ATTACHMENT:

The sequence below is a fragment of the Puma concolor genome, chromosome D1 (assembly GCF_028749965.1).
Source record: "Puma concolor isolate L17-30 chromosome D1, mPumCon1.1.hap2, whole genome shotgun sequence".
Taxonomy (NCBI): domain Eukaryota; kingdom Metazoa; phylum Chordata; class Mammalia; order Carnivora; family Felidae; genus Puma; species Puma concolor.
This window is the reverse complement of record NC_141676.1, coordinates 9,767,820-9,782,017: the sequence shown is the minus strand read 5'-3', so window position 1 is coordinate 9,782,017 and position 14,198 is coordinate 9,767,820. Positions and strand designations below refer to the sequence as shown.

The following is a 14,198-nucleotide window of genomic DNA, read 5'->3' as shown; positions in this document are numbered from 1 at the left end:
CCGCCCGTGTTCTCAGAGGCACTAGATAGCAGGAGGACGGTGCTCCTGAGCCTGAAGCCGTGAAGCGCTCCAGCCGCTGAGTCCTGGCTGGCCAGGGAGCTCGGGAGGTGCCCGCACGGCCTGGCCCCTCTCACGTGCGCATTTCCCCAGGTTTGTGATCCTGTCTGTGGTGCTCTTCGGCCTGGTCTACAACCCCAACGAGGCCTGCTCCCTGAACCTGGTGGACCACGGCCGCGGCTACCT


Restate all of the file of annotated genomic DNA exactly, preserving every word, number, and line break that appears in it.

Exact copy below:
The sequence below is a fragment of the Puma concolor genome, chromosome D1 (assembly GCF_028749965.1).
Source record: "Puma concolor isolate L17-30 chromosome D1, mPumCon1.1.hap2, whole genome shotgun sequence".
Taxonomy (NCBI): domain Eukaryota; kingdom Metazoa; phylum Chordata; class Mammalia; order Carnivora; family Felidae; genus Puma; species Puma concolor.
This window is the reverse complement of record NC_141676.1, coordinates 9,767,820-9,782,017: the sequence shown is the minus strand read 5'-3', so window position 1 is coordinate 9,782,017 and position 14,198 is coordinate 9,767,820. Positions and strand designations below refer to the sequence as shown.

The following is a 14,198-nucleotide window of genomic DNA, read 5'->3' as shown; positions in this document are numbered from 1 at the left end:
CCGCCCGTGTTCTCAGAGGCACTAGATAGCAGGAGGACGGTGCTCCTGAGCCTGAAGCCGTGAAGCGCTCCAGCCGCTGAGTCCTGGCTGGCCAGGGAGCTCGGGAGGTGCCCGCACGGCCTGGCCCCTCTCACGTGCGCATTTCCCCAGGTTTGTGATCCTGTCTGTGGTGCTCTTCGGCCTGGTCTACAACCCCAACGAGGCCTGCTCCCTGAACCTGGTGGACCACGGCCGCGGCTACCT